I train teachers across levels – primary, secondary, tertiary, of all ages. Though the bulk of my work is with the government sector, I am involved with other organisations and schools where I train smaller cohorts of teachers. I like to keep in touch with classroom teaching, so there are instances where I might take on an assignment to just teach children. This comes as a refreshing break from training.
4. What do you enjoy most about working with government school teachers?
Their enthusiasm and passion, and their humility. They are not jaded. When you see the conditions in which some of them work, they are truly heroes. They are strong on theories about learner centred teaching and can spout Chomsky and Vygotsky at you, but when they find that some techniques can actually be made to work in the classroom, and succeed, there is a child-like wonder and transparency in their response.
There is no gainsaying the fact that some, I would say about 40% of them, are cynical and are in the job just for the financial security it offers. It can get very discouraging while observing such teachers. Nevertheless, the majority are enthusiastic, and handle their students with passion, and sensitivity. Their reactions and responses can be startlingly acute and quite liberal.
The challenges these people face in their classroom environments may seem almost insurmountable when viewed through the lens of an urban educationist. There is no consistent electricity supply in most states, and not very good Internet connectivity. Sometimes, when introducing digital tools and resources, I can feel the resignation emanating from them as I speak. Their technical skills vary from being very competent to not having even an e-mail ID or access to a computer.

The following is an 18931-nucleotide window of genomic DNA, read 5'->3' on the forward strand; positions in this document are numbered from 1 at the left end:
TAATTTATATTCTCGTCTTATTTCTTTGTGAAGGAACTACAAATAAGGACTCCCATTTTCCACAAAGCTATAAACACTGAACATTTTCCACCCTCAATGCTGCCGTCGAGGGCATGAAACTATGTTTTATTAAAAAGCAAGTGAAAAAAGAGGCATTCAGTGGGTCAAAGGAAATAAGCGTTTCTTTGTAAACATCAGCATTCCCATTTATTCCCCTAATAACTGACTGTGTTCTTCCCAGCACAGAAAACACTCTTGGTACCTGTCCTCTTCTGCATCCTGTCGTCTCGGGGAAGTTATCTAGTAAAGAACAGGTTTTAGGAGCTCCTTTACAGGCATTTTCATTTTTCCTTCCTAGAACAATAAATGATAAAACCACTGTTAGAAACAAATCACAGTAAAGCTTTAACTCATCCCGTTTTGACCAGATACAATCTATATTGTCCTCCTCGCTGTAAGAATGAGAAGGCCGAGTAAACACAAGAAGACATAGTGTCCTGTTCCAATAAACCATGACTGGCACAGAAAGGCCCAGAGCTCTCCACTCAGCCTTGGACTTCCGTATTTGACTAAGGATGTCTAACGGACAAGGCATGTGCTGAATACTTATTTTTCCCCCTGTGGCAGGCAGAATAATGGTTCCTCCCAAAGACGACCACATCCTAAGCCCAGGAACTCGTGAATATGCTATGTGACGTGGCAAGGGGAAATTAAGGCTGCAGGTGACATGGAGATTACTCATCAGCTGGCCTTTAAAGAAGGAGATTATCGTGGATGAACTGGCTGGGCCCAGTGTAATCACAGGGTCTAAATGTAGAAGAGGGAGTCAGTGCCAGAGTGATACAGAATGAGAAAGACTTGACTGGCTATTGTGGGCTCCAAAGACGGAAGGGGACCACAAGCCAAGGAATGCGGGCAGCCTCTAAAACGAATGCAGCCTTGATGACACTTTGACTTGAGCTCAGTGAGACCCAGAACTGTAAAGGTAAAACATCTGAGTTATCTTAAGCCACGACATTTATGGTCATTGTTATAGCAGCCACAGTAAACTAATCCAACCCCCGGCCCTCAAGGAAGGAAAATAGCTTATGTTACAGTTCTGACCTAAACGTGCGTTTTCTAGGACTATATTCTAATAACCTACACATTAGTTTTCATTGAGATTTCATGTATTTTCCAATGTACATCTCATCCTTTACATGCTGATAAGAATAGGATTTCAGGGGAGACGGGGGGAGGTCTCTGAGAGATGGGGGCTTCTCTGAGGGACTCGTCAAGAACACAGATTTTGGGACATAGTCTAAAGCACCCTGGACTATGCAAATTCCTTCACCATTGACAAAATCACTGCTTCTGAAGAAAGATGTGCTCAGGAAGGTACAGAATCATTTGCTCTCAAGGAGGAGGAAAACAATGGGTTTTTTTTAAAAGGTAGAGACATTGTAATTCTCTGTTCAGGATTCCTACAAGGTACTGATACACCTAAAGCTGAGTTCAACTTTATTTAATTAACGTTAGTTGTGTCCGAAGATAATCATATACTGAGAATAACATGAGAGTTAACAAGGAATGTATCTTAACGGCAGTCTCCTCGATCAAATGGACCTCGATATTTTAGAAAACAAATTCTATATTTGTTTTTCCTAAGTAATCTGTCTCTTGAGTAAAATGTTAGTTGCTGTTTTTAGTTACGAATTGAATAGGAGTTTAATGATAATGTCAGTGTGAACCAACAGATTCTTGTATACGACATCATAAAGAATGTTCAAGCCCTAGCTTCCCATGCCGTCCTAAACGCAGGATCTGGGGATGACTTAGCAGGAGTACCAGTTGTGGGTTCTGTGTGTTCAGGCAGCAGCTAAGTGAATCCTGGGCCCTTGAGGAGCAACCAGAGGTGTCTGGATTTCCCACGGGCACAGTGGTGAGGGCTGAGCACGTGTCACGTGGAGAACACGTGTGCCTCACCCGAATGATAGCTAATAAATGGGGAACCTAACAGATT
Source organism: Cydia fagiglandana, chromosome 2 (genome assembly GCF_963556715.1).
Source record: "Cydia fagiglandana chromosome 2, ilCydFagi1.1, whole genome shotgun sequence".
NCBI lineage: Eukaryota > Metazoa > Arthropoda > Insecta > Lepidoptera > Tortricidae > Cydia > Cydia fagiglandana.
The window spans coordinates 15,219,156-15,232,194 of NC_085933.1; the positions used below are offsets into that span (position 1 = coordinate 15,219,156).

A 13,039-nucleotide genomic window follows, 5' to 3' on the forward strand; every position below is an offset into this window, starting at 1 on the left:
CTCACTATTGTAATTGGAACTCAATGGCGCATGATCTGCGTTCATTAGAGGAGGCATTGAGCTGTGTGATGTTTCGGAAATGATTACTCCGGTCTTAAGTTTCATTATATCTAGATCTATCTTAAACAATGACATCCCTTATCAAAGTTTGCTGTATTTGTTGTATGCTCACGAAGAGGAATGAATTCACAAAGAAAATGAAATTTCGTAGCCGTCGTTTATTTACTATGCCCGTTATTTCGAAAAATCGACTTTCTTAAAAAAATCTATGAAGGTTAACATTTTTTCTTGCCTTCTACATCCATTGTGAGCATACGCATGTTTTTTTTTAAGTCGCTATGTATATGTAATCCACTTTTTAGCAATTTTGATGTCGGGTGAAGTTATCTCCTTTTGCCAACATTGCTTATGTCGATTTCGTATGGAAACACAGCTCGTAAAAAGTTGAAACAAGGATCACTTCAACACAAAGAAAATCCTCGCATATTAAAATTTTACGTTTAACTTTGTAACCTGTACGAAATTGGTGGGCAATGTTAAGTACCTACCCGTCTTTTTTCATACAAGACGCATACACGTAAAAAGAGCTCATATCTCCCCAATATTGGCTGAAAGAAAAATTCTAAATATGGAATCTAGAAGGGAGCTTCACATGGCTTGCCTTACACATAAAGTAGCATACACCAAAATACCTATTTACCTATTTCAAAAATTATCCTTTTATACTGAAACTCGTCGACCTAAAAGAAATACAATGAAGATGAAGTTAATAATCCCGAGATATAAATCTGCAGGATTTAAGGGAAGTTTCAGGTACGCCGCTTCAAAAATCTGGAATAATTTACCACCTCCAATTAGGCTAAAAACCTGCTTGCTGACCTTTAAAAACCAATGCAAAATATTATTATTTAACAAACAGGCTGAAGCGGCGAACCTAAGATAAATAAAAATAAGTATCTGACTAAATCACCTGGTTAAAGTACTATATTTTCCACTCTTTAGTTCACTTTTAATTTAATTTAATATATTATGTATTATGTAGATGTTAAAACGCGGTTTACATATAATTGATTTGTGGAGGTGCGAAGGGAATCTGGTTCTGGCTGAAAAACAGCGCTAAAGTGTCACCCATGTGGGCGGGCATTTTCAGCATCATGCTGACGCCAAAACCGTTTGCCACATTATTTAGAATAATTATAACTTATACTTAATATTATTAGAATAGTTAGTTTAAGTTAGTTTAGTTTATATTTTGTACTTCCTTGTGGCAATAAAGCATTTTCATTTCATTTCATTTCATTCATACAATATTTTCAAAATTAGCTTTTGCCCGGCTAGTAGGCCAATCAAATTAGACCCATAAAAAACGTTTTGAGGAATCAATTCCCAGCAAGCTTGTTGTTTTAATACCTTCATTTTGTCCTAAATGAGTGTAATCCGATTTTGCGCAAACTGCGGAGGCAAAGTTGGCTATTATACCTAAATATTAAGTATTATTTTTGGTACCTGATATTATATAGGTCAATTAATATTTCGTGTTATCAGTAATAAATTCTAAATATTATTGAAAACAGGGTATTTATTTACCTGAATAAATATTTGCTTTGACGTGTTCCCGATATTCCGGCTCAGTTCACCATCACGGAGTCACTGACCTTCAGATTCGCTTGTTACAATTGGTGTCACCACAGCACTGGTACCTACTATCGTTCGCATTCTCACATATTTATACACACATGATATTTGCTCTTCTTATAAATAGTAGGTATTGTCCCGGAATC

I remember some years ago, before smart phones came to rule our lives, how a group of teachers from the far reaches of a rural district formed a motorbike pool and would take turns every weekend travelling about seventy-five kilometres to the nearest town and a cyber parlour to access the internet. They informed me through their very first e-mail sent from that location!
I have a great regard for the Head Teachers I meet. They are really outstanding but embattled men and mostly women, who are beset with problems of every nature and yet manage to sail through the day with ease. They deftly manage teachers, students, irate parents, authorities, and the constant flow of visitors and observers and keep smiling.
I have learnt a lot from just watching them at work.
5. What are the challenges of working in this context?
The challenges are numerous, and as I have said earlier, are outweighed largely by the motivation demonstrated by a majority of the teachers.
The lack of motivation and cynicism displayed by the nay-sayers is a major challenge. One has to keep the energy level up, and get them all involved. There are inherent challenges of mindset and societal norms. We have to work around these with some discernment and not hurt their sensibilities. (Grouping, for example, can be a big hurdle).